Syniverse's IPO plan sunk by SPAC strife

Syniverse had hoped to become a publicly traded company – and raise more than $1 billion in funding – but that plan collapsed amid current market conditions.

Mike Dano, Editorial Director, 5G & Mobile Strategies

February 11, 2022

4 Min Read
Syniverse's IPO plan sunk by SPAC strife

Syniverse's planned merger with M3-Brigade Acquisition II, a special purpose acquisition company (SPAC), fell apart this week, ending Syniverse's hopes of becoming a publicly traded company and raising more than $1 billion in funding.

"We are disappointed that recent changes in market conditions made it impossible to consummate our proposed merger, but Syniverse is a great company with a strong management team and we are confident that it has a very bright future," Mohsin Meghji, CEO of M3-Brigade, said in a statement.

"Although the parties collaboratively sought potential solutions in anticipation of high redemptions as a result of the recent turbulence in capital markets and growth stocks, these same conditions prevented the parties from reaching agreement on modifying the transaction terms," said Donald Morgan III of Brigade Capital Management, in the same statement.

Syniverse, which provides messaging, email and other services to mobile network operators and others, announced the merger in August. The deal valued the company at $2.85 billion and was supposed to provide Carlyle Group-backed Syniverse up to $1.2 billion in cash through a combination of equity and equity-linked capital.

"Going public allows us to capture those growth opportunities available to us. It's the right time in our life cycle, combined with the right time in the industry for Syniverse to go public," Syniverse CEO Andrew Davies told IPO Edge a week ago. "We've spent our time under private ownership increasing our scale, increasing some of our competencies, doubling down our enterprise segment to be much more than ready for the opportunities ahead of us."

Figure 1: (Source: Yuen Man Cheung / Alamy Stock Photo) (Source: Yuen Man Cheung / Alamy Stock Photo)

In a release Friday, Syniverse acknowledged the situation and said it would pursue unspecified "additional financing transactions" that it would use to pay down its existing debt.

As Reuters noted, SPACs are publicly listed companies with no business operations that often serve as a vehicle for private firms to go public. According to Bloomberg, the number of shareholders in Syniverse's SPAC merger redeeming their stock for cash would have exceeded the minimum amount of capital needed for closing the deal. M3-Brigade will now seek a different target to take public while Syniverse will remain private.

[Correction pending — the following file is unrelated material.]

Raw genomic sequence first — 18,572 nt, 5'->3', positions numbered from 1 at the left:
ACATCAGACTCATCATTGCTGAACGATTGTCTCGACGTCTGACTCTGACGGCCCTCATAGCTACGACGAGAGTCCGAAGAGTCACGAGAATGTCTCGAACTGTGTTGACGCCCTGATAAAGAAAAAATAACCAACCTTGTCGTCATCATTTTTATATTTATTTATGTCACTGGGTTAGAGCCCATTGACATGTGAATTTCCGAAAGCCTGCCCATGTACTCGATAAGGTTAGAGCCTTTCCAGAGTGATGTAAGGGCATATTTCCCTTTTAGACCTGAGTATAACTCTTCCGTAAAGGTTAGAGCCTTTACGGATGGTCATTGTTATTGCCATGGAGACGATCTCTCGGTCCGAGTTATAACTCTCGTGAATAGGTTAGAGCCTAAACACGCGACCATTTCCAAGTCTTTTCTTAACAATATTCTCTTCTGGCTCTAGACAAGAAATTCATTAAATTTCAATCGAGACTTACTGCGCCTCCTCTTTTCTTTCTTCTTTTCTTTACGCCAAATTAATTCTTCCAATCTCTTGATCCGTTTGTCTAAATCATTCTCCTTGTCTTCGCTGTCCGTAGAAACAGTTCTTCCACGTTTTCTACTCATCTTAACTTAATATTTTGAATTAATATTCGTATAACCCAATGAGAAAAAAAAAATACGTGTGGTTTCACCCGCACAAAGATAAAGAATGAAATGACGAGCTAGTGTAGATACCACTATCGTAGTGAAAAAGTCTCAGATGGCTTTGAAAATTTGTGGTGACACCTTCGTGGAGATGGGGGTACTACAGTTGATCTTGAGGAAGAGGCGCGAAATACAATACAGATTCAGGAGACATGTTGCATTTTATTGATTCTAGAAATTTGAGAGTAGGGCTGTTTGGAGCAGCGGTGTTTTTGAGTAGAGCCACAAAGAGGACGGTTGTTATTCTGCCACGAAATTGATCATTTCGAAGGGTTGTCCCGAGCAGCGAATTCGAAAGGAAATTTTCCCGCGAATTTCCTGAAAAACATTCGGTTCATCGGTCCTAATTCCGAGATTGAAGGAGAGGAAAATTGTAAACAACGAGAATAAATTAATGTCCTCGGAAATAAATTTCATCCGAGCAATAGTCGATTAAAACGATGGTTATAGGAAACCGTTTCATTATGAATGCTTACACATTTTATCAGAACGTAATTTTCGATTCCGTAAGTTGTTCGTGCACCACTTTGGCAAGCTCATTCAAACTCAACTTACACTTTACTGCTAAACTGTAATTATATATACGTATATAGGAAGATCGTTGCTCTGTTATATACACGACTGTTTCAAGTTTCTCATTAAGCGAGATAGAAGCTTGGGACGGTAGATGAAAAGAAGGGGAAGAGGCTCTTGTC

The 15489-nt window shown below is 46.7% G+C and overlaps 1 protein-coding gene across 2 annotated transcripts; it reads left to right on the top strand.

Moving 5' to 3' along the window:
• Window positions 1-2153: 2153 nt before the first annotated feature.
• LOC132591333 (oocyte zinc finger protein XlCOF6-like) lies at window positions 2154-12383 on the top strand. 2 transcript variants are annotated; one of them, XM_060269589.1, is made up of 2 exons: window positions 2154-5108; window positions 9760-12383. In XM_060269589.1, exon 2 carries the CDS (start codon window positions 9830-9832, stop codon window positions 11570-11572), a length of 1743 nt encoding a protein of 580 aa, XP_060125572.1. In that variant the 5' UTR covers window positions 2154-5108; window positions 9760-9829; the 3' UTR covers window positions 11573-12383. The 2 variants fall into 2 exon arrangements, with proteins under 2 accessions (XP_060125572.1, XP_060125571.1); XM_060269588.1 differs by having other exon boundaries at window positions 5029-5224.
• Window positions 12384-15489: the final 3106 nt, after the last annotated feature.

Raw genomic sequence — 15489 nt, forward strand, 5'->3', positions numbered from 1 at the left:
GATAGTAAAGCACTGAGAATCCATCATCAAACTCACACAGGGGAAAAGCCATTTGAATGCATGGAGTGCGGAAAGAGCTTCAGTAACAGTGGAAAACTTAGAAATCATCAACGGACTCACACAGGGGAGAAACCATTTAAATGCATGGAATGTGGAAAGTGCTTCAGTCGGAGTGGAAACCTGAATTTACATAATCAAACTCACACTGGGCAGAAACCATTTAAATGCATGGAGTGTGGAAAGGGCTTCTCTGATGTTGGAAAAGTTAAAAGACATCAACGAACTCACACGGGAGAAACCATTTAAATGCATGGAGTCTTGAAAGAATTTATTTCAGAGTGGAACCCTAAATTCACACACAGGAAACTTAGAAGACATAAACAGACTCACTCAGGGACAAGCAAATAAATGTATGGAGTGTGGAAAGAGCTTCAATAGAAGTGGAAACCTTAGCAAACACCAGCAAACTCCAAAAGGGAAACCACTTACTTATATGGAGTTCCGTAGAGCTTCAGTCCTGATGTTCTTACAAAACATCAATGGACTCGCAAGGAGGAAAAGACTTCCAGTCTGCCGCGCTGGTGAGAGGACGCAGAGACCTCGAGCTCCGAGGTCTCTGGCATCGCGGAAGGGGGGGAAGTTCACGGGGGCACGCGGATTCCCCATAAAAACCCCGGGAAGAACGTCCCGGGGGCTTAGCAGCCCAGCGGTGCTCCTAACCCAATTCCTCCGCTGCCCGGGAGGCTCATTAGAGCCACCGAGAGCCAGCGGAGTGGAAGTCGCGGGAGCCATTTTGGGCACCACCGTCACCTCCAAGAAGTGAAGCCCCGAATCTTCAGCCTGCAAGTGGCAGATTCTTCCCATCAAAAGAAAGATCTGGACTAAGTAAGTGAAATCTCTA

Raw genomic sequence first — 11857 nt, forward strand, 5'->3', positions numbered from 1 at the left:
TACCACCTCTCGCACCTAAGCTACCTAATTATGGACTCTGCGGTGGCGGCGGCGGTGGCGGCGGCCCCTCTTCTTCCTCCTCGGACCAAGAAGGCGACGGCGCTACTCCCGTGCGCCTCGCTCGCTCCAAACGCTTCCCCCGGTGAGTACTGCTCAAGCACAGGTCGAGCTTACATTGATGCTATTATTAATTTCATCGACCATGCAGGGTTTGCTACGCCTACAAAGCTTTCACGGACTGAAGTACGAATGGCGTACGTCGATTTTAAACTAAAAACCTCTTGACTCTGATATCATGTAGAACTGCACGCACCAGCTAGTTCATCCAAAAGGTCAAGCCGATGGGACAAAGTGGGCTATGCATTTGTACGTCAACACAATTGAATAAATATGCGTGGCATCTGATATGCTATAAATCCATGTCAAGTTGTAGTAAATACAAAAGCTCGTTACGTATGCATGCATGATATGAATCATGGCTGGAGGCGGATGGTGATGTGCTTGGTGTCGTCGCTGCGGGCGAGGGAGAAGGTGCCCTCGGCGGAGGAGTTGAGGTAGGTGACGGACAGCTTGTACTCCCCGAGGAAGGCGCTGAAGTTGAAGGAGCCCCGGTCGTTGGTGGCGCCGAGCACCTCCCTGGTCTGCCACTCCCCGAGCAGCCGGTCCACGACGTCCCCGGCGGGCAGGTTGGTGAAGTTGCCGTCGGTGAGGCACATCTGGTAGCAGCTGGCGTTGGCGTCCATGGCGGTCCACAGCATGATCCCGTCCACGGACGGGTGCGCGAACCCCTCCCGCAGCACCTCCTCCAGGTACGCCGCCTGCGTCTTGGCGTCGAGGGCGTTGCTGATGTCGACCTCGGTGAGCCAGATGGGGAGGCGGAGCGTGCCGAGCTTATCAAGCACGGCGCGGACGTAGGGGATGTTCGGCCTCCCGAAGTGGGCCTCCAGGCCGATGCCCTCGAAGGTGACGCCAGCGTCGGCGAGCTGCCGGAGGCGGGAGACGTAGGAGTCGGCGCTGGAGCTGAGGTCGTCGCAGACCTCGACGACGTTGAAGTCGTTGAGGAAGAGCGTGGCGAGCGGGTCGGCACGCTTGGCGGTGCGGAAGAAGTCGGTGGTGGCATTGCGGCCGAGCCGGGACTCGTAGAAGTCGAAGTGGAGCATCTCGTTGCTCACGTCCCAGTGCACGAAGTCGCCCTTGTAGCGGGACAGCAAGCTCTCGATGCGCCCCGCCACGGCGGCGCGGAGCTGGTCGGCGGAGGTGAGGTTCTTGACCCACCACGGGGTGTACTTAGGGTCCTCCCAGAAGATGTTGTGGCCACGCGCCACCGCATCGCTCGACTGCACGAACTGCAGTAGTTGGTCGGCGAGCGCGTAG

Syniverse's deal with Twilio is still on, although with changes. Under Syniverse's original SPAC plans, announced last year, Twilio would have made an equity investment of up to $750 million in Syniverse, with a minimum commitment of $500 million.

During Twilio's quarterly call with investors this week, executives said the company will now make a minority investment into Syniverse instead. They also noted that Twilio will maintain its commercial wholesale agreement with Syniverse.

But that's where things end. "I know there is some press that they're suggesting that we might buy Syniverse. We're technically not doing that," said Twilio's Khozema Shipchandler during the company's quarterly conference call this week, according to a Seeking Alpha transcript of the event. "We have a great relationship with Syniverse. It's been very long standing, and we intend to continue that."

In its Friday release, Syniverse said Twilio would make a minority investment of up to $750 million in Syniverse, and Carlyle would remain Syniverse’s majority owner.

Importantly, Reuters noted that Syniverse's SPAC isn't the only one that's suffering from financial gyrations. For example, both Grab Holdings and BuzzFeed have seen their share prices plummet after going public via SPACs.

Indeed, in the telecom space, both Kore Wireless and Airspan recently went public via SPACs. Airspan's shares are now around $4 per share, well below the $10 per share at the time of its IPO last year. Similarly, Kore's shares debuted at around $7 per share but are now trading at around $5 per share.

Fixed wireless Internet provider Starry announced a plan in October to go public via a SPAC. Company officials said this week that Starry still expects to close that transaction by the end of March, as previously scheduled.

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Mike Dano, Editorial Director, 5G & Mobile Strategies, Light Reading | @mikeddano

About the Author(s)

Mike Dano

Editorial Director, 5G & Mobile Strategies, Light Reading

Mike Dano is Light Reading's Editorial Director, 5G & Mobile Strategies. Mike can be reached at [email protected], @mikeddano or on LinkedIn.

Based in Denver, Mike has covered the wireless industry as a journalist for almost two decades, first at RCR Wireless News and then at FierceWireless and recalls once writing a story about the transition from black and white to color screens on cell phones.

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